Included in this season’s news are details about the design and building of a new Cranberry Run footbridge. The previous footbridge, built by Gerald Coburn and Kevin Siefker at the turn of the century and re-engineered by David Seitz, survived floodwater currents longer than any other bridge. This spring, we discovered that the northern-most weight-bearing pole was rotten, Dave went into action with assistance from his daughter Aili. He documented the new bridge-building project via email to Board President Laura. It’s a fascinating read that we share in the printed newsletter. The beauty of the electronic page offers more space for photos, so we’re sharing the report here as well.
Tuesday, April 16
Some pictures of the bridge, from this afternoon. A good one of the actual break in the north side pole. You can see it drooping below the 2 x 6s, which are holding it together. I’m starting to like the idea of moving the bridge to the south, to the more narrow part of the channel.
Wednesday, May 8
This afternoon I rode up to the QF to see the poles, and tie them off a bit, so they wouldn’t head for Toledo or similar. Both are partly in and partly out of the water. They are beauties: 35 ft. long. One is just 50 meters south of the old bridge. The other is clear down toward the bend. Maybe 150 meters south of the old bridge. Put on my boots, and waded around a bunch. I put strings across the creek, and measured widths, and heights, looking for the best spot. Another point: Since the bridge is now a regular “raft,” I don’t see any sense in burying the poles into the bank. They float up and down these days, often enough. We’ll want chains on the new bridge, like the old. Instead, I’d like to put the poles up on railroad ties. One on each bank would result in the pole top being over a foot taller than the bank. Could put several railroad ties on each bank, for better stability, and to minimize sinking and stress on the banks.
Thursday, May 9
I was worried about the thunderstorms flooding the creek, and losing (the poles). As it turned out, the rain we had was necessary for me to move them to the bridge site. I worked pretty hard with the pry bar on the close one. About an hour to move it 50 meters or so. The creek was too shallow at the rapids. But for the far one, even after the rain and the creek rose 4 inches or so, it still took 2 hours of back work to get it to the bridge site. And just getting it from the bank into the creek was a challenge. Pry bar and blocks were enough, but barely.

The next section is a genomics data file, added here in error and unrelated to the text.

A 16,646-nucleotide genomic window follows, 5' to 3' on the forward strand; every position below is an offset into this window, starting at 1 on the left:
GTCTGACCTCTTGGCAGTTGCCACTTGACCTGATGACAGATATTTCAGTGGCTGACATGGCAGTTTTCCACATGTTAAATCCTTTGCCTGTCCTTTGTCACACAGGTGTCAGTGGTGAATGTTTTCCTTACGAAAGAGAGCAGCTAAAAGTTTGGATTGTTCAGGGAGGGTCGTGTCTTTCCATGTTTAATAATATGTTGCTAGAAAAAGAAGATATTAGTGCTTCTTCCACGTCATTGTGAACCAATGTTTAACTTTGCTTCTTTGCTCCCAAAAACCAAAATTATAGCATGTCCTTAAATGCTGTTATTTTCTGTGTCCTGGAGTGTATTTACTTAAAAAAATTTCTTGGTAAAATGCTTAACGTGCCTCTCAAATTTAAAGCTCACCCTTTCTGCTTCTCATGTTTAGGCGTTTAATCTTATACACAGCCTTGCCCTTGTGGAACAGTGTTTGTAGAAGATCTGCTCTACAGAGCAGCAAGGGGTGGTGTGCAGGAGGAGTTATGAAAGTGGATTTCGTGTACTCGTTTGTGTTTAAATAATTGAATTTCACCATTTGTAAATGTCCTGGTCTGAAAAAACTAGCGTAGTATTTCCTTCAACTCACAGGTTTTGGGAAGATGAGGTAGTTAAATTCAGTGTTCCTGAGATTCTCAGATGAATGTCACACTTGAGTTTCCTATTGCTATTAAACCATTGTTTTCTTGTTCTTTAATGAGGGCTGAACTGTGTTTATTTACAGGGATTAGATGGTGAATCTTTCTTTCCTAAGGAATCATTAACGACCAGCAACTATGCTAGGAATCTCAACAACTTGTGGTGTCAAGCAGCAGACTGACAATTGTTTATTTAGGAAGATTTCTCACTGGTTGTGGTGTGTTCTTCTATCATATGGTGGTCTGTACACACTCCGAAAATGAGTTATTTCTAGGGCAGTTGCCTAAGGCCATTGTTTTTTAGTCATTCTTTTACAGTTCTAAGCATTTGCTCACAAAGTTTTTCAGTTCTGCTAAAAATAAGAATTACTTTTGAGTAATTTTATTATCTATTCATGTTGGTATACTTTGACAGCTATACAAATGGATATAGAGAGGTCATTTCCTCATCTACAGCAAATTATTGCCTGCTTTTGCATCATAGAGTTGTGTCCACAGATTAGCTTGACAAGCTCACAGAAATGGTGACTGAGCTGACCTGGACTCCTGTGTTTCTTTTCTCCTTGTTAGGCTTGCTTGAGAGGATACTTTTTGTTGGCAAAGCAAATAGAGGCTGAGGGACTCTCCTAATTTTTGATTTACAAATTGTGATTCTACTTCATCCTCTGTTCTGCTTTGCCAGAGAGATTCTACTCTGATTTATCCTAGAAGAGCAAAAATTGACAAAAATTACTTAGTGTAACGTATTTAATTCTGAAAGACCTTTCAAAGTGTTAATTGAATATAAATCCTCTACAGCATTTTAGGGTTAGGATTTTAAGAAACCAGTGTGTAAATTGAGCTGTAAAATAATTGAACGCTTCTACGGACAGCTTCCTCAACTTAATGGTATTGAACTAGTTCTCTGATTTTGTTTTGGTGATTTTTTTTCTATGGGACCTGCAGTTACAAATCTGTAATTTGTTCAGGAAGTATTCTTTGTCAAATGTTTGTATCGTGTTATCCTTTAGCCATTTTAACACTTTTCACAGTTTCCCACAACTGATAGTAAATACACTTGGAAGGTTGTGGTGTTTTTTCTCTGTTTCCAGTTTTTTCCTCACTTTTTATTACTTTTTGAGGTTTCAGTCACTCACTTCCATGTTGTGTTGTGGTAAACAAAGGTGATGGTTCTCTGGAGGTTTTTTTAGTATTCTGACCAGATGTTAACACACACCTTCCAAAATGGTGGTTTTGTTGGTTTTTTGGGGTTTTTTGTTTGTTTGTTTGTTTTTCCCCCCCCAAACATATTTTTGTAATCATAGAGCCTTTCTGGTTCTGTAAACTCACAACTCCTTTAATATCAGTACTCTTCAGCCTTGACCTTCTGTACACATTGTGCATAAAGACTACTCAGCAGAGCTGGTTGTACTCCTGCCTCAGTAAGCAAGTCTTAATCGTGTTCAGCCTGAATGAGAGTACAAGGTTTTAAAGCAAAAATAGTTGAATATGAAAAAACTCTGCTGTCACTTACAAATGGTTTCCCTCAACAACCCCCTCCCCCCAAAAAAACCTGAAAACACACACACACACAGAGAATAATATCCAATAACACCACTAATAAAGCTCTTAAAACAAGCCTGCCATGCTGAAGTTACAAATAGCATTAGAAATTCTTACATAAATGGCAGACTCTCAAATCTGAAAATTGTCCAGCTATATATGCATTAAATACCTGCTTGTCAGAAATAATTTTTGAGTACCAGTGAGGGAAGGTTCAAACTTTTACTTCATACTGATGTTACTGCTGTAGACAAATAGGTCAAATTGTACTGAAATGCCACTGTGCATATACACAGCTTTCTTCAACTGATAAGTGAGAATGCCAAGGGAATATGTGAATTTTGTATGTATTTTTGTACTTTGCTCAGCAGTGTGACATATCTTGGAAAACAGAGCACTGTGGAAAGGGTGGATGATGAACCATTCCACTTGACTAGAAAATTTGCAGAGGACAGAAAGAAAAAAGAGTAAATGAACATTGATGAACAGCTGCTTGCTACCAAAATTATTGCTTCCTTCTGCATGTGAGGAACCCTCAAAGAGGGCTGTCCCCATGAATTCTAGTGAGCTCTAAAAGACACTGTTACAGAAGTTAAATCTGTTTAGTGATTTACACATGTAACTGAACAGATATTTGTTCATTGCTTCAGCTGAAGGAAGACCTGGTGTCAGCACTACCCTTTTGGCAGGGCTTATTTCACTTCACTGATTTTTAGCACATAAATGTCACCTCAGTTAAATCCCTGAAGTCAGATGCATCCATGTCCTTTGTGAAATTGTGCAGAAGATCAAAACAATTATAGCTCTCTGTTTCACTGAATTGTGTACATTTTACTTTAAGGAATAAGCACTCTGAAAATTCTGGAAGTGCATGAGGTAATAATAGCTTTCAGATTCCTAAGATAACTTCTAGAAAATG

The cable puller held together till the end, but was getting iffy on the last pole. With the puller and the recovery straps, it is slow work, but possible.
Tuesday, May 14
Was able to get the first two railroad ties in place, with the poles on top. Will try to get two more ties installed, later in the week. They are heavier than I expected. The one on the west end was about 240 #, and larger than the others. They will keep the poles up off the ground, and stabilize the bridge. Higher the better.
Tuesday, May 21
Worked till dark forced us to stop. The idea was to take off every other board, and transfer them over to the new bridge. That way there would be access to the quarry at all times. Unfortunately, it took us several hours to get the poles “rolled” to the proper position before we started. They both had a sag as received, particularly the north pole. We were able to get the sag rolled 180 degrees up, before the first planks were fastened, so the sag is now an “arch.” But it got dark and we had to stop with about 5 planks short on the new bridge. There are planks all the way over the water, but not enough for a walk across. The current plan is to come up and continue the plank installation tomorrow, weather permitting.
Removing the runner and the screws from the old bridge was indeed a challenge. I brought every kind and size of screw driver I had, and needed them. Some screws were over 4 inches long, and there were multiple types on most of the planks. On the new bridge, I am using new 3 inch zinc coated construction screws, with a torx 25 driver. Two per side. And drilling the pilot holes before screwing them in. Less stress on the poles, and they can be removed when necessary. For a bit of stability while working on the bridge, Aili hung up a yellow stretch of anchor rope at shoulder height above the planks, to give something to hold on to.
Thursday, May 23